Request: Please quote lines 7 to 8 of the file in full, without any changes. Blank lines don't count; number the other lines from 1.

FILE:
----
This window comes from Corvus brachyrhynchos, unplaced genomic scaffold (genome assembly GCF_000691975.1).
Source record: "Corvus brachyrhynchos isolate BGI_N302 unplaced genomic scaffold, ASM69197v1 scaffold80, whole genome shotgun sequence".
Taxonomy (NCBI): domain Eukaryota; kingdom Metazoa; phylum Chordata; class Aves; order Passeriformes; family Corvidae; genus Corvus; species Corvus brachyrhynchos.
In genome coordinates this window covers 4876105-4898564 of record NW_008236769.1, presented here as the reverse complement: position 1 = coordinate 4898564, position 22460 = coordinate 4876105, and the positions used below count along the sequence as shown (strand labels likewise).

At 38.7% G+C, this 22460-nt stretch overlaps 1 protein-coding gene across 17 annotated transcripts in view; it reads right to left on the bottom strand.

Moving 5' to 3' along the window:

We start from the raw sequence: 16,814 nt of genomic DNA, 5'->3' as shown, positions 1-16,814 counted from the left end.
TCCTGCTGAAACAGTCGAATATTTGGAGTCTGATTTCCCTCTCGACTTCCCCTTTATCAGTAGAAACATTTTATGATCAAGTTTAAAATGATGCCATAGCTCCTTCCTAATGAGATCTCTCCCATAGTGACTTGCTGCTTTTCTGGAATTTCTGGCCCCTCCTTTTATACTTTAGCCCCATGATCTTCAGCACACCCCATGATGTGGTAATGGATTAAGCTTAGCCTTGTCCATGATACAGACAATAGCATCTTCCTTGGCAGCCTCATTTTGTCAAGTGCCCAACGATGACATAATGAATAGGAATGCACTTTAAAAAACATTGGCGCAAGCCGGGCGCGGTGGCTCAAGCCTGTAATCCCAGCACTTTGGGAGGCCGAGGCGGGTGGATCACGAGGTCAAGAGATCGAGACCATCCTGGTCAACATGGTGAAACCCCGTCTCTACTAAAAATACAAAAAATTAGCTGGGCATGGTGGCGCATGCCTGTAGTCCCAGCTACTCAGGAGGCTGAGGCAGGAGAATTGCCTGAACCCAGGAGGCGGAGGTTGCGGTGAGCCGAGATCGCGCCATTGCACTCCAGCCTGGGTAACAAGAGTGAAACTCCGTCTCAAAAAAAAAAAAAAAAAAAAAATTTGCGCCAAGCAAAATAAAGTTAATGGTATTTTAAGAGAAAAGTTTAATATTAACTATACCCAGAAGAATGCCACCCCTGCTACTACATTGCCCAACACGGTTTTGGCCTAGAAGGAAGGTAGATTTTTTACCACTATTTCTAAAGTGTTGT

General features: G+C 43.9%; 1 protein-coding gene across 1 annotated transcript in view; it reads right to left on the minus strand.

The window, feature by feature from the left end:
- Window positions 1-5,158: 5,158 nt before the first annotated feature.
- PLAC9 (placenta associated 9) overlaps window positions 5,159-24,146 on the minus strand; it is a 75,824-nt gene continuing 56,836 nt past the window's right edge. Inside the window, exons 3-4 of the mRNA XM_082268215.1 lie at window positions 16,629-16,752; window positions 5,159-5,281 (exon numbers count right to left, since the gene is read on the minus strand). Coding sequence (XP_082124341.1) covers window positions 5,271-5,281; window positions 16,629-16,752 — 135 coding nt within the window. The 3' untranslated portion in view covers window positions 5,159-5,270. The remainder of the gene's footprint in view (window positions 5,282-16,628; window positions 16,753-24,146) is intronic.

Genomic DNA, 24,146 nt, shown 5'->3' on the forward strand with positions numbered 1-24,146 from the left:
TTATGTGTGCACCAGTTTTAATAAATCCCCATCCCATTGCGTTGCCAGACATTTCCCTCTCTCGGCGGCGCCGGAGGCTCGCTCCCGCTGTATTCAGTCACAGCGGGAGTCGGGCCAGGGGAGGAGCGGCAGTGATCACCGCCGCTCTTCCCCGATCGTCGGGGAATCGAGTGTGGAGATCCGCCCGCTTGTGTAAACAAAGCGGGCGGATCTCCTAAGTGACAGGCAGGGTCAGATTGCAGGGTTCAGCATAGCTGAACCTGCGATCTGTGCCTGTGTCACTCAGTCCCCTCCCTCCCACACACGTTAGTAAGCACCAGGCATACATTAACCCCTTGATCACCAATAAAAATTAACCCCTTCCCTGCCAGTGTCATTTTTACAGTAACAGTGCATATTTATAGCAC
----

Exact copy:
We start from the raw sequence: 16,814 nt of genomic DNA, 5'->3' as shown, positions 1-16,814 counted from the left end.
TCCTGCTGAAACAGTCGAATATTTGGAGTCTGATTTCCCTCTCGACTTCCCCTTTATCAGTAGAAACATTTTATGATCAAGTTTAAAATGATGCCATAGCTCCTTCCTAATGAGATCTCTCCCATAGTGACTTGCTGCTTTTCTGGAATTTCTGGCCCCTCCTTTTATACTTTAGCCCCATGATCTTCAGCACACCCCATGATGTGGTAATGGATTAAGCTTAGCCTTGTCCATGATACAGACAATAGCATCTTCCTTGGCAGCCTCATTTTGTCAAGTGCCCAACGATGACATAATGAATAGGAATGCACTTTAAAAAACATTGGCGCAAGCCGGGCGCGGTGGCTCAAGCCTGTAATCCCAGCACTTTGGGAGGCCGAGGCGGGTGGATCACGAGGTCAAGAGATCGAGACCATCCTGGTCAACATGGTGAAACCCCGTCTCTACTAAAAATACAAAAAATTAGCTGGGCATGGTGGCGCATGCCTGTAGTCCCAGCTACTCAGGAGGCTGAGGCAGGAGAATTGCCTGAACCCAGGAGGCGGAGGTTGCGGTGAGCCGAGATCGCGCCATTGCACTCCAGCCTGGGTAACAAGAGTGAAACTCCGTCTCAAAAAAAAAAAAAAAAAAAAAATTTGCGCCAAGCAAAATAAAGTTAATGGTATTTTAAGAGAAAAGTTTAATATTAACTATACCCAGAAGAATGCCACCCCTGCTACTACATTGCCCAACACGGTTTTGGCCTAGAAGGAAGGTAGATTTTTTACCACTATTTCTAAAGTGTTGT